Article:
Montreal's new city council short on diversity

While Sunday’s municipal election may have been historic for women – seven out of 18 elected borough mayors are women – it was not a good day for diversity.

One-third of Montrealers belong to a visible minority, compared to only 6% of councillors in city hall

Cathy Wong, who was elected as a city councillor in the Ville-Marie borough, is one of only four people in Montreal's new city council who is from a visible minority. (CBC)

While Sunday's municipal election may have been historic for women – seven out of 18 elected borough mayors are women – it was not a good day for diversity.

Of the 65 councillors elected to power Sunday night, only four of them are members of visible minority communities:

  • Cathy Wong, city councillor in Ville-Marie.
  • Abdelhaq Sari, city councillor in Montreal North.
  • Alan DeSousa, borough mayor in Saint-Laurent.
  • Frantz Benjamin, city councillor in Villeray/Saint-Michel/Parc-Extension.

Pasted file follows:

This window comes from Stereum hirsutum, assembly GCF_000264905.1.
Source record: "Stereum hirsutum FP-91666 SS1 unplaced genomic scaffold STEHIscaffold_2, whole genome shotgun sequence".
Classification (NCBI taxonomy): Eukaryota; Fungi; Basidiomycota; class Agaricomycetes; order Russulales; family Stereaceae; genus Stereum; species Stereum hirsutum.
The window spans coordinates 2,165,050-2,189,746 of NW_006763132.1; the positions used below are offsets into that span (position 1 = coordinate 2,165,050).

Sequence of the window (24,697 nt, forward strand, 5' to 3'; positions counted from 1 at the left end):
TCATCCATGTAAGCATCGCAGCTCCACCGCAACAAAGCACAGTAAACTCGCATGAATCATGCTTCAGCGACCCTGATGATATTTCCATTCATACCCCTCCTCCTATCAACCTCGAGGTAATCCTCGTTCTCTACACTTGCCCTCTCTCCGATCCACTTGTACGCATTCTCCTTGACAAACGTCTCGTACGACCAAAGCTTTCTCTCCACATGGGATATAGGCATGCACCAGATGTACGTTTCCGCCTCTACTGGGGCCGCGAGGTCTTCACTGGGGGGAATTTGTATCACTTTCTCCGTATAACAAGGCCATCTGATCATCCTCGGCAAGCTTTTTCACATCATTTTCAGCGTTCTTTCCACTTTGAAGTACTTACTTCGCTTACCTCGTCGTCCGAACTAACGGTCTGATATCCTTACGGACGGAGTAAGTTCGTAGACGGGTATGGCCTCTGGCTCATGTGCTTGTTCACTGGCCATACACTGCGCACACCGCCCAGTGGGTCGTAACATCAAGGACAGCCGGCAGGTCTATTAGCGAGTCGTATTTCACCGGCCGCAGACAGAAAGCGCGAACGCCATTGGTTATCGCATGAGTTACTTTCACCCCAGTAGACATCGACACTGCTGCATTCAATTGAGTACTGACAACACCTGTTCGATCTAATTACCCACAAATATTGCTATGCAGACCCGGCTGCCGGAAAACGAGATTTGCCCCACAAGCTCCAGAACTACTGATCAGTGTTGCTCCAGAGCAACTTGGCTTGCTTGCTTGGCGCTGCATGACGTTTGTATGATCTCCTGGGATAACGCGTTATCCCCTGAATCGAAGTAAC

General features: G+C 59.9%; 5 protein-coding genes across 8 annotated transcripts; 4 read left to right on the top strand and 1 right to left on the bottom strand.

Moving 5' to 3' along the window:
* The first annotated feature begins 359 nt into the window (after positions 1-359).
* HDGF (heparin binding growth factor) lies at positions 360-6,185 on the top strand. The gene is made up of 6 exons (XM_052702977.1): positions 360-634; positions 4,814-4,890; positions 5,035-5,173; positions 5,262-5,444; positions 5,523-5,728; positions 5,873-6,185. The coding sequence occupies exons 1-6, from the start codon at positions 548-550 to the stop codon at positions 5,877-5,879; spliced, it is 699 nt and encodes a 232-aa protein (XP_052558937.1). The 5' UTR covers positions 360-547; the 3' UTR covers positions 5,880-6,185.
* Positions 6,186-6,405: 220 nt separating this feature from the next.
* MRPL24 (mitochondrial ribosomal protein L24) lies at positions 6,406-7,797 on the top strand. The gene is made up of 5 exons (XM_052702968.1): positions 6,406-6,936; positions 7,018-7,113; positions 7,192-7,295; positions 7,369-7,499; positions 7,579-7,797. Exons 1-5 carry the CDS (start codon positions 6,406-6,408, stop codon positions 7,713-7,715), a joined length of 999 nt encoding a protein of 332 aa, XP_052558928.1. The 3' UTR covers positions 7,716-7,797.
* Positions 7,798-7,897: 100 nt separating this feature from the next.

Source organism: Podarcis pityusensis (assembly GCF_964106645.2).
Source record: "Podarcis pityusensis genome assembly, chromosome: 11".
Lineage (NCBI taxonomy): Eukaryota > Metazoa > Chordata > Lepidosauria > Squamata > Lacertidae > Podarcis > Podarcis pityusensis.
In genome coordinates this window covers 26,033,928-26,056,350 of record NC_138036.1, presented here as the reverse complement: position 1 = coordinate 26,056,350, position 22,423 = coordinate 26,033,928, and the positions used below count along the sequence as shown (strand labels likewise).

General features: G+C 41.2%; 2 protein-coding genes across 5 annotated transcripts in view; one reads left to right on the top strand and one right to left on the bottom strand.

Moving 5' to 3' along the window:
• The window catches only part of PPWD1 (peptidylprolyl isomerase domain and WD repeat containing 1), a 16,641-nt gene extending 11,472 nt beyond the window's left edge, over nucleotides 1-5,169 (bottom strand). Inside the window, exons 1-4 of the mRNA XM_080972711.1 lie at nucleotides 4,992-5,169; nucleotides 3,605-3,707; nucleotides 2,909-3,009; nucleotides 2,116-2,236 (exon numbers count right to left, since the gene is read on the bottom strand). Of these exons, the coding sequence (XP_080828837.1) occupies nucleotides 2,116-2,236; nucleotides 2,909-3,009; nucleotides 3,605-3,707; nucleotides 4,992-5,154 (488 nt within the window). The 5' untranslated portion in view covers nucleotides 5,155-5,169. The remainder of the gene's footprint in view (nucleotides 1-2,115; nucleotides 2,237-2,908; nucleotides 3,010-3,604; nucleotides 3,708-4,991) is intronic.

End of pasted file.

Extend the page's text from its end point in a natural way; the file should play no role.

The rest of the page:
All four of them are from Équipe Denis Coderre, which is now the opposition party. Another, Marie-Josée Parent, is Mi'kmaq.

"When we look at today's new municipal council what we have to remember that there's still a lot of work to do," said Cathy Wong, who won in the downtown district of Peter-McGill.

Wong said her victory was more than a personal win – it was a historic moment for Montreal's Chinese community.

"Apparently I'm the first Asian woman to be elected in Montreal and I didn't know that before being elected. It was really big news."

While visible minorities represent about one-third of Montreal's population, they make up only 6 per cent of the city council.

Chris Erl, a McGill University PhD candidate in geography, has researched diversity in municipal politics across Canada.

He said party leaders need to be proactive in recruiting a diverse slate of candidates.

"Male candidates will generally ask to run themselves," he told CBC. "Women candidates will have to be asked to run.…So when it comes to visible minority candidates, the same is true."

Wong says when it comes to city politics, minorities often feel as though they are on the outside looking in.

"There is an issue with not being able to identify ourselves with what we see inside the government, inside the municipal council and when we don't see ourselves in those spheres of power we don't see ourselves being in it."

With files from CBC's Simon Nakonechny